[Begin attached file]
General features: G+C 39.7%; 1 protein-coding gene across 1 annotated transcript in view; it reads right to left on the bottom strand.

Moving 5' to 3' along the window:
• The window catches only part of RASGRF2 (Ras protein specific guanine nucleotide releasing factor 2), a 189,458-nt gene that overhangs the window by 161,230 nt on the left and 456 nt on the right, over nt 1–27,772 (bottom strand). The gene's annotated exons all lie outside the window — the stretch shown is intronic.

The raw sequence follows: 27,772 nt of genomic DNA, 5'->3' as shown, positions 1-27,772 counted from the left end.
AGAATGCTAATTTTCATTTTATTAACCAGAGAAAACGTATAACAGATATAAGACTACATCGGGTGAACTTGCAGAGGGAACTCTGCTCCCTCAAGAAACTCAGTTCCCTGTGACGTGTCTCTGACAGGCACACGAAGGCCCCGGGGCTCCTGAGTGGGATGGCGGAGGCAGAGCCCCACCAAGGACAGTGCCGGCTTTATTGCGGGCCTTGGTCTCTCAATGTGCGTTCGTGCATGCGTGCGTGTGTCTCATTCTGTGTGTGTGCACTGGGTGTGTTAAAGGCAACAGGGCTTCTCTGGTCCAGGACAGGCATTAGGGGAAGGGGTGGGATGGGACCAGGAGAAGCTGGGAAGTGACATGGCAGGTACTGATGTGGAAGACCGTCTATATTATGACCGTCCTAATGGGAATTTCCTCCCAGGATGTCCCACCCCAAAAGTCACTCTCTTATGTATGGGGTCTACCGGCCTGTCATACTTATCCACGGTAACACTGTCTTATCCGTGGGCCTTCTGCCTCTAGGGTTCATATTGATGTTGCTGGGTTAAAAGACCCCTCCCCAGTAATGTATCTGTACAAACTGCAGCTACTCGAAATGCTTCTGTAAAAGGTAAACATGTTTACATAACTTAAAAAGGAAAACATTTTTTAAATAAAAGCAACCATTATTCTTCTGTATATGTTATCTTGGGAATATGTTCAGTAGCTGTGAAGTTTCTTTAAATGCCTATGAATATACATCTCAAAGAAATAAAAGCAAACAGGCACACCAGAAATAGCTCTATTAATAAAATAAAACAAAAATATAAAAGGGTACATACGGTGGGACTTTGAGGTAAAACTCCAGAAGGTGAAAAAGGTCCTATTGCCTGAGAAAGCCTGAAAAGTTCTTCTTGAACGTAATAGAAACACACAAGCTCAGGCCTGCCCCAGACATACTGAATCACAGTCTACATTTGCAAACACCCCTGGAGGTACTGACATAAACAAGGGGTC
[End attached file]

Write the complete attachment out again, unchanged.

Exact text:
General features: G+C 39.7%; 1 protein-coding gene across 1 annotated transcript in view; it reads right to left on the bottom strand.

Moving 5' to 3' along the window:
• The window catches only part of RASGRF2 (Ras protein specific guanine nucleotide releasing factor 2), a 189,458-nt gene that overhangs the window by 161,230 nt on the left and 456 nt on the right, over nt 1–27,772 (bottom strand). The gene's annotated exons all lie outside the window — the stretch shown is intronic.

The raw sequence follows: 27,772 nt of genomic DNA, 5'->3' as shown, positions 1-27,772 counted from the left end.
AGAATGCTAATTTTCATTTTATTAACCAGAGAAAACGTATAACAGATATAAGACTACATCGGGTGAACTTGCAGAGGGAACTCTGCTCCCTCAAGAAACTCAGTTCCCTGTGACGTGTCTCTGACAGGCACACGAAGGCCCCGGGGCTCCTGAGTGGGATGGCGGAGGCAGAGCCCCACCAAGGACAGTGCCGGCTTTATTGCGGGCCTTGGTCTCTCAATGTGCGTTCGTGCATGCGTGCGTGTGTCTCATTCTGTGTGTGTGCACTGGGTGTGTTAAAGGCAACAGGGCTTCTCTGGTCCAGGACAGGCATTAGGGGAAGGGGTGGGATGGGACCAGGAGAAGCTGGGAAGTGACATGGCAGGTACTGATGTGGAAGACCGTCTATATTATGACCGTCCTAATGGGAATTTCCTCCCAGGATGTCCCACCCCAAAAGTCACTCTCTTATGTATGGGGTCTACCGGCCTGTCATACTTATCCACGGTAACACTGTCTTATCCGTGGGCCTTCTGCCTCTAGGGTTCATATTGATGTTGCTGGGTTAAAAGACCCCTCCCCAGTAATGTATCTGTACAAACTGCAGCTACTCGAAATGCTTCTGTAAAAGGTAAACATGTTTACATAACTTAAAAAGGAAAACATTTTTTAAATAAAAGCAACCATTATTCTTCTGTATATGTTATCTTGGGAATATGTTCAGTAGCTGTGAAGTTTCTTTAAATGCCTATGAATATACATCTCAAAGAAATAAAAGCAAACAGGCACACCAGAAATAGCTCTATTAATAAAATAAAACAAAAATATAAAAGGGTACATACGGTGGGACTTTGAGGTAAAACTCCAGAAGGTGAAAAAGGTCCTATTGCCTGAGAAAGCCTGAAAAGTTCTTCTTGAACGTAATAGAAACACACAAGCTCAGGCCTGCCCCAGACATACTGAATCACAGTCTACATTTGCAAACACCCCTGGAGGTACTGACATAAACAAGGGGTC